Photo used courtesy of Hirsch Lecture Series
Professor Sarah Weddington
UT professor Sarah Weddington was asked to stay at the university. Talking Heads' blogger Josh Haney fills us in on why we should care.
Earlier this week, news broke that Sarah Weddington, a UT professor who is perhaps best known for her lead role in successfully arguing Roe v. Wade, will not be laid off after all. Regardless of where you come down on the merits of this controversial case, UT students should celebrate the fact that their University retained one of its most popular and talented professors.
As the Texan reported back in April, her 23 years at UT were set to end in May as a result of the recent budget cuts. As with many colleges and departments around UT, the Center for Women’s and Gender Studies (CWGS) was dealt a 25.9 percent reduction in funding at the start of 2011. On February 8, Weddington received an email stating her position would not be funded the following semester.
This set off an extensive lobbying effort from many of Weddington’s current and former students, as well as groups around campus including Student Government. After a few months and some behind-the-scenes pooling of resources, Liberal Arts Dean Randy Diehl asked her to teach a course through the Government department this fall. Though it hasn’t been confirmed yet, she’ll also likely have a larger class—her previous classes were limited to around 30 students—in order to help offset the costs of her salary.
The first reason UT students should celebrate Dean Diehl’s actions is purely economical. At a salary of slightly more than $80,000 a year, she is a real bargain. She is paid nearly half of the highest salary for an adjunct professor at UT ($150,000), despite teaching here for longer than all but a few other adjuncts. With the financial constraints UT is currently facing, University officials should be looking to make all their big-name faculty members as affordable as Weddington.
Also, Weddington offers a wealth of experience that few other professors—let alone adjuncts—could rival. Though she is best known for Roe v. Wade—where she was one of the youngest lawyers to ever argue before the Supreme Court—Weddington has also worked at many levels of government. She directed the Carter Administration’s work on women’s issues, and she was the first female state representative to represent Austin. Also, during the early 80’s, she was the State of Texas’ chief advocate in Washington D.C. as the Director of the Office of State-Federal Relations.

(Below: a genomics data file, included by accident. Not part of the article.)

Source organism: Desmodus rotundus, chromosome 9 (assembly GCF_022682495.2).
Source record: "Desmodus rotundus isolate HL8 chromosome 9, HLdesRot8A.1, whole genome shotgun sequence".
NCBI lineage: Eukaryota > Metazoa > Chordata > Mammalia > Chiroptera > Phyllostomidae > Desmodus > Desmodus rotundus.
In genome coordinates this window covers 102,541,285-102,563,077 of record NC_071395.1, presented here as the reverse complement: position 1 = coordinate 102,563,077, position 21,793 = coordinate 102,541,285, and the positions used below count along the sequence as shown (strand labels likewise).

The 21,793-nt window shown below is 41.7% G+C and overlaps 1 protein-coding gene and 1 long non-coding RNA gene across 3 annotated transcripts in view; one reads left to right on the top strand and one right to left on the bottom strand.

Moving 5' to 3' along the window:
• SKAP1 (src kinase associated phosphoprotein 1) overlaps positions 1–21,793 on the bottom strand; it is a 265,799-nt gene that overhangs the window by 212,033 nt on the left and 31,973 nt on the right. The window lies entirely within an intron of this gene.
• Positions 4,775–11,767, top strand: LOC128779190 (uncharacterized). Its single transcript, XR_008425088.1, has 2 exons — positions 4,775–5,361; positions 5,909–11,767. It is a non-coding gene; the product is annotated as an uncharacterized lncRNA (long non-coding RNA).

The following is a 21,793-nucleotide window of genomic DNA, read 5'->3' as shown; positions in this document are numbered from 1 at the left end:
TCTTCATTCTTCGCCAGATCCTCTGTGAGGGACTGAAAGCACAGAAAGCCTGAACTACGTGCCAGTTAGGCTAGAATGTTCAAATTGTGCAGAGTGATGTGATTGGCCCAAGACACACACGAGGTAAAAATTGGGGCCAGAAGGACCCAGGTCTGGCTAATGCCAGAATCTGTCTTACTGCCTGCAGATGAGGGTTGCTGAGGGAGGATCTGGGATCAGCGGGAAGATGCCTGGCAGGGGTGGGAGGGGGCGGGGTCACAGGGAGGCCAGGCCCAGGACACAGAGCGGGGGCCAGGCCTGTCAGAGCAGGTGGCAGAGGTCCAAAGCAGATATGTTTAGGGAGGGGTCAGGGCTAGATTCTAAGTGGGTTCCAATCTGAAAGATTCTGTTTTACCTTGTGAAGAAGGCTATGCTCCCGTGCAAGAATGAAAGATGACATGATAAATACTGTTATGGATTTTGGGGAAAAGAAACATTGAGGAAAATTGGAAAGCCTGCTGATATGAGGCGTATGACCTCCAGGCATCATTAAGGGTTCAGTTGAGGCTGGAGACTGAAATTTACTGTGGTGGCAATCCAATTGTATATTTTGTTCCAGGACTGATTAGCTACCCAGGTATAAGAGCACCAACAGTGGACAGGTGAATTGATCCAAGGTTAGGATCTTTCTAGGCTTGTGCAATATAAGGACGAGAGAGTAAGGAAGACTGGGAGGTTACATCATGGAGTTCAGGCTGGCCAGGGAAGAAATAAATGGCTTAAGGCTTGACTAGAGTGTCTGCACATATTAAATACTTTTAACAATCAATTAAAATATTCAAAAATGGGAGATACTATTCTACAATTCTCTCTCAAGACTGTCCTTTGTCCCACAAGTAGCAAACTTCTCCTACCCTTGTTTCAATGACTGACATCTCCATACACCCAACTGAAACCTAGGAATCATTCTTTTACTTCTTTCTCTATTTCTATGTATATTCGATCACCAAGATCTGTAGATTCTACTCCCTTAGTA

But unlike some of UT’s other famous faculty members, Weddington has developed a reputation around campus as being heavily invested in her students’ progress. She was so moved by their achievements that she wrote a guest column last year in the Texan expressing just that—the headline read “Student Success Inspires Optimism.” It says something that Weddington, who fought and won one of the biggest legal battles in this country’s history, still gets so worked up about her student’s comparatively minor successes.
Weddington also has something of the Midas touch when it comes to cultivating future leaders. When she was a state representative, she gave Gov. Ann Richards one of her first jobs in government. Also, Scott McClellan, the longest serving press secretary under President Bush, referred to Weddington’s class on leadership as one of his favorites, praising her evenhanded responses during class discussions.
But her staying at UT will also hopefully have another, broader impact. With the budgets for family planning and women’s health services being virtually zeroed out by the Legislature, we need to give people like Weddington a platform more than ever. Pushing political agendas shouldn’t be the mission of a public university, but providing its students—as well as the public—with a diversity of opinions and perspectives is. While the Legislature was going through its budget process, Weddington gave talks around campus laying out the consequences of their actions. Though you might not agree with her conclusions, it’s difficult to imagine an honest and open discussion about those issues occurring on our campus without her being there to articulate her perspective. Thankfully, now we won’t have to—at least not for another semester.